The European Economic and Social Committee (EESC) is joining the EU's efforts to reverse the worrying trend of declining media freedoms and the increasing curbs on journalistic independence caused by mounting pressure from various power and business structures, poor pay, media ownership concentration and a proliferation of fake news on social media and other channels.
In a debate with the head of the Brussels Office of Reporters without Borders, Julie Majerczak, and the General Secretary of the European Federation of Journalists, Ricardo Gutiérrez, held during its September plenary session, the EESC expressed concern at the way journalists are increasingly becoming targets of verbal and physical attacks, with 16 murdered since 2015.
"We see trends in Europe that we cannot accept. Media freedom and diversity are the preconditions for a well-functioning democracy and therefore concern all of us. Professional journalism can never be replaced by algorithms, news aggregation and social networks," EESC president Christa Schweng said.
The EESC endorsed the latest European Commission initiatives, including the Recommendation on the Safety of Journalists, presented last week by Commissioner Věra Jourová. It welcomed the Commission president's State of the Union speech, in which Ursula von der Leyen announced the plans for the European Media Freedom Act.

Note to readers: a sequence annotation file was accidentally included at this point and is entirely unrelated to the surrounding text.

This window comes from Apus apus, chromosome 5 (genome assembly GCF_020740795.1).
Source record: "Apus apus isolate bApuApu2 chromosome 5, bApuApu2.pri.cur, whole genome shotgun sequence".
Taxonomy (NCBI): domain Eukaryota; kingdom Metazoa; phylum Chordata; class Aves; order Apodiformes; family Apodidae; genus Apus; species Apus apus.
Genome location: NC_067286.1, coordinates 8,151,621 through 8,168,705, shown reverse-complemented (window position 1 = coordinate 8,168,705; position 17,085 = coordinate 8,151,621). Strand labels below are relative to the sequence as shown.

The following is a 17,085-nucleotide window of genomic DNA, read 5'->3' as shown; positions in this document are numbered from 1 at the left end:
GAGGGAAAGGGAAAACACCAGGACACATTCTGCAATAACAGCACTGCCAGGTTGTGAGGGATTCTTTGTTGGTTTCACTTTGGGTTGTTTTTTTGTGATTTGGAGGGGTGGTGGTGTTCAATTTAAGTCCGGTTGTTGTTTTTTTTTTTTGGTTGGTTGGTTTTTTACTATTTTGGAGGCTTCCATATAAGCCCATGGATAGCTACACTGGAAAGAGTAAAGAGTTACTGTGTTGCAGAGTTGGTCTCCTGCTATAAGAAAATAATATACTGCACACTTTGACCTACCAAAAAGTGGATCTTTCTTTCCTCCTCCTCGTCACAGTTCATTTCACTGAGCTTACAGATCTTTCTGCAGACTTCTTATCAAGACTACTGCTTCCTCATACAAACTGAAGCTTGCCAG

However, in the opinion on Securing media freedom and diversity in Europe, adopted at the plenary session, the EESC called on the Commission to apply general conditionality rules and impose budgetary sanctions without delay on those countries where media freedom and pluralism were seriously threatened.
The rapporteur for the opinion, Christian Moos, warned: "Recommendations on the protection and safety of journalists will not be enough. There is no more time to lose. Member States that stifle media freedom must be excluded from Next Generation EU. The regulation on conditionality must be applied. Hungary and Poland are actively destroying or have already destroyed media freedom. Their governments must restore democracy and the rule of law, otherwise they cannot remain members of the EU, which legally guarantees democracy and the rule of law and, as an indispensable prerequisite for both, media freedom."
Ms Majerczak and Mr Gutiérrez expressed their support for the EESC opinion and for EU action to secure media freedom and pluralism, but stressed the importance of ensuring that the Commission's recommendations and proposed plan did not remain a dead letter. (ll)